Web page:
WASHINGTON, March 23 (UPI) -- While long perceived in Washington as friends, Russia and Iran clearly do not regard each other as such at present. The Russian Atomic Energy Organization, after many years of delay, has almost finished work on the nuclear reactor Moscow is building for Iran at Bushehr, and was supposed to start supplying the enriched uranium for it to run on. Moscow, though, has stopped work on the reactor and said it will not deliver the fuel because Tehran has stopped making payments owed to Russia. Tehran hotly denies this, claiming that it has paid Moscow everything it is due.
Underlying this dispute is the increasing Russian fear that Iran might well use the atomic energy capacity Moscow is building for it to acquire nuclear weapons. On March 18, Interfax quoted Russian Security Council Secretary Igor Ivanov as stating that Iran's acquisition of nuclear weapons "would be a threat to Russia's interests," and that "we are doing everything to prevent this."
The New York Times reported on March 19 that Moscow has informed Tehran it will not deliver the fuel for Iran's nuclear reactor unless Iran suspends its uranium enrichment program which many fear it will use to develop weapons grade material.
The Bush administration has reportedly encouraged a tougher Russian stance on the Iranian nuclear issue by supporting a plan for Iran's uranium to be enriched in Russia. This would both provide profits to Russia as well as ensure that Iran's uranium would only be enriched to the lower level needed for an atomic energy reactor and not to the higher level required for a weapon. Up to now, though, Tehran has insisted upon enriching at least some uranium inside Iran.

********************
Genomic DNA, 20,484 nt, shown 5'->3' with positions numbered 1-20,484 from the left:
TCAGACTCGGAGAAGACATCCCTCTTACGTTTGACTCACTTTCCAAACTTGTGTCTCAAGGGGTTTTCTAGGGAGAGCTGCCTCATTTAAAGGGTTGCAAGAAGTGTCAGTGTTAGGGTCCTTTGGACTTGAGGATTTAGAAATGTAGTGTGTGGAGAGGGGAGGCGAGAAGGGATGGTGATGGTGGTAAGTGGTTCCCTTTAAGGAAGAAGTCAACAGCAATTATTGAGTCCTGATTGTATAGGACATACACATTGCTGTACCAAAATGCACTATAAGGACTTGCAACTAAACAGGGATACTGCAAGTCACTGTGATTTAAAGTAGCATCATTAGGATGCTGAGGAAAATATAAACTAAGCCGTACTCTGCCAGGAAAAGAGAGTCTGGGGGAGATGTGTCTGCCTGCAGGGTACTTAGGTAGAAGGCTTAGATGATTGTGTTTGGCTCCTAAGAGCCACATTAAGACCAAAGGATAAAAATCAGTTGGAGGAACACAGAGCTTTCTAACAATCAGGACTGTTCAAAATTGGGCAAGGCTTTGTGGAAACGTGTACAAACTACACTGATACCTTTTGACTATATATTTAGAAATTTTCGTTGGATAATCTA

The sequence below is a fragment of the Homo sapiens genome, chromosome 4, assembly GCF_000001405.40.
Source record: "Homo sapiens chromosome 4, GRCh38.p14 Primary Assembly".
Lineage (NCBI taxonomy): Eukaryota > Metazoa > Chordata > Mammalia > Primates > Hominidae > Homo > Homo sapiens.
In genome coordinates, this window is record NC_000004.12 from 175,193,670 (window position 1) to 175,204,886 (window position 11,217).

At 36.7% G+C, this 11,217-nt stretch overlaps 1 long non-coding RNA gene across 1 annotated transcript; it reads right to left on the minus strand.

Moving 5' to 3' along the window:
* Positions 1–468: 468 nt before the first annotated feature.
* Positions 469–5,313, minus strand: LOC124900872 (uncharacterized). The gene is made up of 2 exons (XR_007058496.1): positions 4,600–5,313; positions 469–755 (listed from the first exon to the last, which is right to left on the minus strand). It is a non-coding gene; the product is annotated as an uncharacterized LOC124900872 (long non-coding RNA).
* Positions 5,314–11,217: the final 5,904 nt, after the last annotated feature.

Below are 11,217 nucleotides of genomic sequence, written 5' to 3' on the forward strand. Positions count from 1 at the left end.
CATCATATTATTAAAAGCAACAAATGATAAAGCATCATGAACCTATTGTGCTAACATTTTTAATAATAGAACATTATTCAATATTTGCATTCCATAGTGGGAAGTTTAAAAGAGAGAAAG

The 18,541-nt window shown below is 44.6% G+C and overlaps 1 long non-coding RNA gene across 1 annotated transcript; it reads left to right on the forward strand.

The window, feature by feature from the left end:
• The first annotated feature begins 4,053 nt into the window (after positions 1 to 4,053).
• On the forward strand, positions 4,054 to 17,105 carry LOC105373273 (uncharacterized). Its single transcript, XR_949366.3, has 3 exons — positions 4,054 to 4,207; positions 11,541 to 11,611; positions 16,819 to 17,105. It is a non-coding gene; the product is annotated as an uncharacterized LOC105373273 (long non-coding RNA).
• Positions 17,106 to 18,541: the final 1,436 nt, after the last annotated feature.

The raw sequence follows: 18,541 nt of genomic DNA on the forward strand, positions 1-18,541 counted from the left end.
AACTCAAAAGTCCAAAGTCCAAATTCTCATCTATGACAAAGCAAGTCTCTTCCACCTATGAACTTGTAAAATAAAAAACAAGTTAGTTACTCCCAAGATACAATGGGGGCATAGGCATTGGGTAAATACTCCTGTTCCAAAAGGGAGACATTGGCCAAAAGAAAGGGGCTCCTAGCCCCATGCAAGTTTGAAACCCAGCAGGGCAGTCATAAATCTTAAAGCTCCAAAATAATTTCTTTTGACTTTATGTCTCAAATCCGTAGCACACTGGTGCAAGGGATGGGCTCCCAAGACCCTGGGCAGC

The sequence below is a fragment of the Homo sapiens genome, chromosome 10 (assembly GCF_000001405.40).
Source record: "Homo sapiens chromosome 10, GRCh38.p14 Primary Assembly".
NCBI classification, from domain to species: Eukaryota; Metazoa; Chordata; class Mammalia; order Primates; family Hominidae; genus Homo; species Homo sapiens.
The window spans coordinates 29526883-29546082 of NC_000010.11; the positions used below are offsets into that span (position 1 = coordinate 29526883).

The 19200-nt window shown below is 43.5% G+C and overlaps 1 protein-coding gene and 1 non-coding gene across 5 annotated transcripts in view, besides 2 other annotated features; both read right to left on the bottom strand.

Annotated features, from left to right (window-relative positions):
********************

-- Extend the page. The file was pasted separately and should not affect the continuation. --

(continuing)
It is not yet clear whether Iran will back down and agree to Russia enriching all its uranium, or if Russia will indeed refuse to deliver the fuel needed for the Bushehr reactor if Iran does not. Washington would be happy with either outcome. Instead of improving Russian-American relations, though, either outcome could sow the seeds of further misunderstanding between Moscow and Washington.
This is because the two sides have very different expectations from each other. If Moscow gets Tehran to agree to Russia enriching all it uranium -- and even more so if Tehran does not agree and Moscow follows through on its threat not to deliver fuel for Iran's nuclear reactor -- Moscow will expect significant compensation from Washington.
Washington, by contrast, has long seen the Iranian atomic energy program as something Moscow should not have been supporting in the first place. It should not be necessary, in the American view, to compensate someone for halting or reversing an action that is harmful not just to others, but even to itself.
It is not, of course, just Russian support for the Iranian nuclear program that Moscow and Washington have had this difference of opinion over. Indeed, this difference in outlook has existed ever since the end of the Cold War. Moscow, for example, thought it was due major compensation from America and the West for allowing the downfall of communism in Eastern Europe and withdrawing its armed forces from there. America and the West, by contrast, saw both the Warsaw Pact and the Soviet military presence in these countries as illegitimate to begin with, and thus not deserving significant compensation. There have been similar differences between Moscow and Washington since then over many other issues.
It is highly likely, then, that Moscow will see itself entitled to significant compensation from Washington for not delivering fuel for the Iranian nuclear reactor if Tehran refuses to freeze its nuclear enrichment program. At the same time, Washington will see preventing Iran from acquiring nuclear weapons as being as beneficial to Russia as to all other countries, and therefore will not be willing to make significant concessions to get Moscow to stop hurting its own interests by helping the Iranian nuclear program.
Thus, even if Russia ends up not supplying fuel for Iran's nuclear reactor, Russian-American relations are not likely to improve.
(Mark N. Katz is a professor of government and politics at George Mason University.)